This returns two fields called accountid (one from the account entity, and one from the contact), which breaks the main SQL query for the report, and gives the error above.

The way to resolve this is to ensure that, when you create the report with the Report Wizard, you do not specify any criteria for the account entity. This will cause the Report Wizard to store the query as solely against the account entity. Once you’ve created the report, you can happily edit the default filter to whatever you want, and the report will work fine – the key factor is not having any criteria when you first create the report.

Unfortunately there’s not an easy way to fix existing reports with this problem – it should be possible to edit the data in the DefaultFilter column in the reportbase table, but this is unsupported. I’d suggest in this scenario that you’re best off recreating the report from scratch

Saturday, 11 October 2008

SQL Server: The instance name must be the same as computer name

This is something I’ve posted about on newsgroups, but one of my colleagues encountered it recently, and I think it deserves a blog entry.

The CRM Environment Diagnostics Wizard may throw the error ‘The instance name must be the same as computer name’. The most common cause of this is if the SQL Server has been renamed after SQL Server was installed. The reason is that, at installation time, SQL Server stores the computer name in a system table, sysservers. This information is not updated when the computer is renamed, and the error from the CRM Environment Diagnostics Wizard indicates that the entry in sysservers does not match the current computer name.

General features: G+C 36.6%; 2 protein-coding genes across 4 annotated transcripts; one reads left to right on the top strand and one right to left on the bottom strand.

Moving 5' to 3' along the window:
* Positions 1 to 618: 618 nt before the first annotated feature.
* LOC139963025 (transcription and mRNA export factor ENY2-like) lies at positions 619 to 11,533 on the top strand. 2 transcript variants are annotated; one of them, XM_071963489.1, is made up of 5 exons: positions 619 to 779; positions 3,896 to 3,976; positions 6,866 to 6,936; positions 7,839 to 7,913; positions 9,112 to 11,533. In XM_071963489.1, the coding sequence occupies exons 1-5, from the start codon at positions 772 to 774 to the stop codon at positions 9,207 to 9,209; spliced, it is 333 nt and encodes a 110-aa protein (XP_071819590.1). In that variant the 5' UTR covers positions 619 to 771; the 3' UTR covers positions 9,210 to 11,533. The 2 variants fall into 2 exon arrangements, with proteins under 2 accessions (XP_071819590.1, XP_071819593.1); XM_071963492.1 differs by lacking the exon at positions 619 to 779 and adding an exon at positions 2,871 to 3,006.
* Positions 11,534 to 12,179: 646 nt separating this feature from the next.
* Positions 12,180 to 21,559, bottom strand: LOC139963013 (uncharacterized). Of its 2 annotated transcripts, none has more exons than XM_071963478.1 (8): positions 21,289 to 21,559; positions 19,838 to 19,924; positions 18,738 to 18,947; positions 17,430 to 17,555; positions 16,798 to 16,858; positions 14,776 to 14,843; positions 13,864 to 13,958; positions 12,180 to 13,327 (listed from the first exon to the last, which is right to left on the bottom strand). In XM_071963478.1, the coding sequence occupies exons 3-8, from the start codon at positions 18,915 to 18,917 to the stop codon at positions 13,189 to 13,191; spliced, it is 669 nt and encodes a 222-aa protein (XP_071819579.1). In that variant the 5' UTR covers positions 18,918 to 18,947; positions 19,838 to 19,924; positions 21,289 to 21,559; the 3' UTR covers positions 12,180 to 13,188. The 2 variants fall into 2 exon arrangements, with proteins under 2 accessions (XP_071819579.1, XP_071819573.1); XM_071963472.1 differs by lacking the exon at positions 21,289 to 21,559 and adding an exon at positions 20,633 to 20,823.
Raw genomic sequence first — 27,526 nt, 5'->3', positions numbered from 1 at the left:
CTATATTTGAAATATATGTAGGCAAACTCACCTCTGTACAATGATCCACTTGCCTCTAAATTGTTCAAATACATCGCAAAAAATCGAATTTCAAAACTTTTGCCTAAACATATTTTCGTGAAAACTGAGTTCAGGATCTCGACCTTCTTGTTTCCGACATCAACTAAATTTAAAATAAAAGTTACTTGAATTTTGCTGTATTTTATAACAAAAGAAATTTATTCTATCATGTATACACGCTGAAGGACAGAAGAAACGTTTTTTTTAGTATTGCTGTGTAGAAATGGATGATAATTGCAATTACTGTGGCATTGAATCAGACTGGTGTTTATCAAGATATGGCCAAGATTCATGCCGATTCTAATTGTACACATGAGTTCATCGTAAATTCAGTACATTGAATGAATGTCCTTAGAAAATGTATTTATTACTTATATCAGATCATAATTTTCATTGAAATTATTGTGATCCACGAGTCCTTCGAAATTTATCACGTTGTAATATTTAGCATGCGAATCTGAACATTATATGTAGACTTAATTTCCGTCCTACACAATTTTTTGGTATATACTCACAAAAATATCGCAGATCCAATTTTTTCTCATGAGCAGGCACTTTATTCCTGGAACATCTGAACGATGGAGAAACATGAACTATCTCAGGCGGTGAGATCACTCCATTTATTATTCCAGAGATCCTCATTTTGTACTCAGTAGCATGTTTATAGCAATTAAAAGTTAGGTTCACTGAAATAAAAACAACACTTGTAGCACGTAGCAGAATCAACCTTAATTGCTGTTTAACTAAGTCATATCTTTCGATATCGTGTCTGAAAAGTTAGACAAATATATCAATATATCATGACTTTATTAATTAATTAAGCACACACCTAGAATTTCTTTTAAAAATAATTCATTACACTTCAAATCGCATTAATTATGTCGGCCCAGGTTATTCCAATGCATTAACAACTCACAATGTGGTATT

You can diagnose and resolve this by using some SQL system stored procedures. One of them lists the data in sysservers, the other 2 allow you to modify the data to reflect the current machine name.

To check if this is the issue, use SQL Management Studio (or Query Analyzer for SQL 2000) to execute the following query:
This will return output like the following:
ORGNAME,ORIGNAME,rpc,rpc out,use remote collation,0,null,0,0

If the value in the name column does not match the current computer name, then you have to use the following SQL stored procedures to fix the problem. Note that sp_helpserver normally returns one record, but can return more records if you have configured linked servers. If this is the case, it is the row with id=0 that matters.

To change the information you have to first remove the incorrect record, then add the correct one, with the following queries:
sp_dropserver ‘ORIGNAME’ -- where ORIGNAME is the name returned by sp_helpserver